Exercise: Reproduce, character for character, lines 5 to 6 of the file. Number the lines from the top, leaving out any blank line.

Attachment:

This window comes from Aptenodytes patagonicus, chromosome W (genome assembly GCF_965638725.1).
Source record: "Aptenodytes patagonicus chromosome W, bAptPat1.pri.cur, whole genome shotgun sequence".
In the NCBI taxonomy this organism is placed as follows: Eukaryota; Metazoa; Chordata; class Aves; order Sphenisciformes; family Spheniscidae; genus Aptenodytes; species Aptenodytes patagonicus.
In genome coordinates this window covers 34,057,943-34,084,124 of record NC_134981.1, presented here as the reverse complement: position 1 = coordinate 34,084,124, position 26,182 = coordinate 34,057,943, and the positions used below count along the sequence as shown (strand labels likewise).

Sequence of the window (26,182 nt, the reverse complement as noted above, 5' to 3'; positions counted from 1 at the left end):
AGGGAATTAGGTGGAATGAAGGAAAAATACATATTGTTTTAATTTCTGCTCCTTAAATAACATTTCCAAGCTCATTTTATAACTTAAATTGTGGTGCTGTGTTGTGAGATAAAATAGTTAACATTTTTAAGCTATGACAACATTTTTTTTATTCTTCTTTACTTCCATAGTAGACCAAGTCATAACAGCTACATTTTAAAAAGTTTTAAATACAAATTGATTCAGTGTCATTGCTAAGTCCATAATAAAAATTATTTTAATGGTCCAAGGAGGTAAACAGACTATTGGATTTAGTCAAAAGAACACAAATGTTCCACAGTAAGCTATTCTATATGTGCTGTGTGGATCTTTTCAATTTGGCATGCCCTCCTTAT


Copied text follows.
Sequence of the window (26,182 nt, the reverse complement as noted above, 5' to 3'; positions counted from 1 at the left end):
AGGGAATTAGGTGGAATGAAGGAAAAATACATATTGTTTTAATTTCTGCTCCTTAAATAACATTTCCAAGCTCATTTTATAACTTAAATTGTGGTGCTGTGTTGTGAGATAAAATAGTTAACATTTTTAAGCTATGACAACATTTTTTTTATTCTTCTTTACTTCCATAGTAGACCAAGTCATAACAGCTACATTTTAAAAAGTTTTAAATACAAATTGATTCAGTGTCATTGCTAAGTCCATAATAAAAATTATTTTAATGGTCCAAGGAGGTAAACAGACTATTGGATTTAGTCAAAAGAACACAAATGTTCCACAGTAAGCTATTCTATATGTGCTGTGTGGATCTTTTCAATTTGGCATGCCCTCCTTAT